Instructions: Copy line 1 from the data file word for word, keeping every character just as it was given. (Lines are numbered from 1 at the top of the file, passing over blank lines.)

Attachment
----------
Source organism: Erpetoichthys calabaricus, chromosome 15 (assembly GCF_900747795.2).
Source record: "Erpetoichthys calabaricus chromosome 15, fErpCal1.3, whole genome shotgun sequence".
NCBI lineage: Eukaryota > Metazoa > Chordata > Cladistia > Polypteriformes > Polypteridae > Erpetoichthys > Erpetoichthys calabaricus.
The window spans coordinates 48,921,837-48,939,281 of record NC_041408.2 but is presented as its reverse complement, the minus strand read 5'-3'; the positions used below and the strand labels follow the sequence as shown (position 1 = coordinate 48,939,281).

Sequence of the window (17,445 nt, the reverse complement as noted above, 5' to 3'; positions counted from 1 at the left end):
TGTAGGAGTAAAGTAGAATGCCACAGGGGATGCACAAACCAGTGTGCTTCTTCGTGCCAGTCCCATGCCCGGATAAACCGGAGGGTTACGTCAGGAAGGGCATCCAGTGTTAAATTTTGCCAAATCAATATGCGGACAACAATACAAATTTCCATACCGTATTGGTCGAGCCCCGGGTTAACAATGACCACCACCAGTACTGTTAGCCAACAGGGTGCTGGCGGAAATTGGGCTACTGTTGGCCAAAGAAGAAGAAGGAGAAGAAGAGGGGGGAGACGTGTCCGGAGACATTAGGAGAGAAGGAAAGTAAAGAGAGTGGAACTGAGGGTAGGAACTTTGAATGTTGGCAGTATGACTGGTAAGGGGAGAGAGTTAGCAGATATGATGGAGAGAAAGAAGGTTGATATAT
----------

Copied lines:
Source organism: Erpetoichthys calabaricus, chromosome 15 (assembly GCF_900747795.2).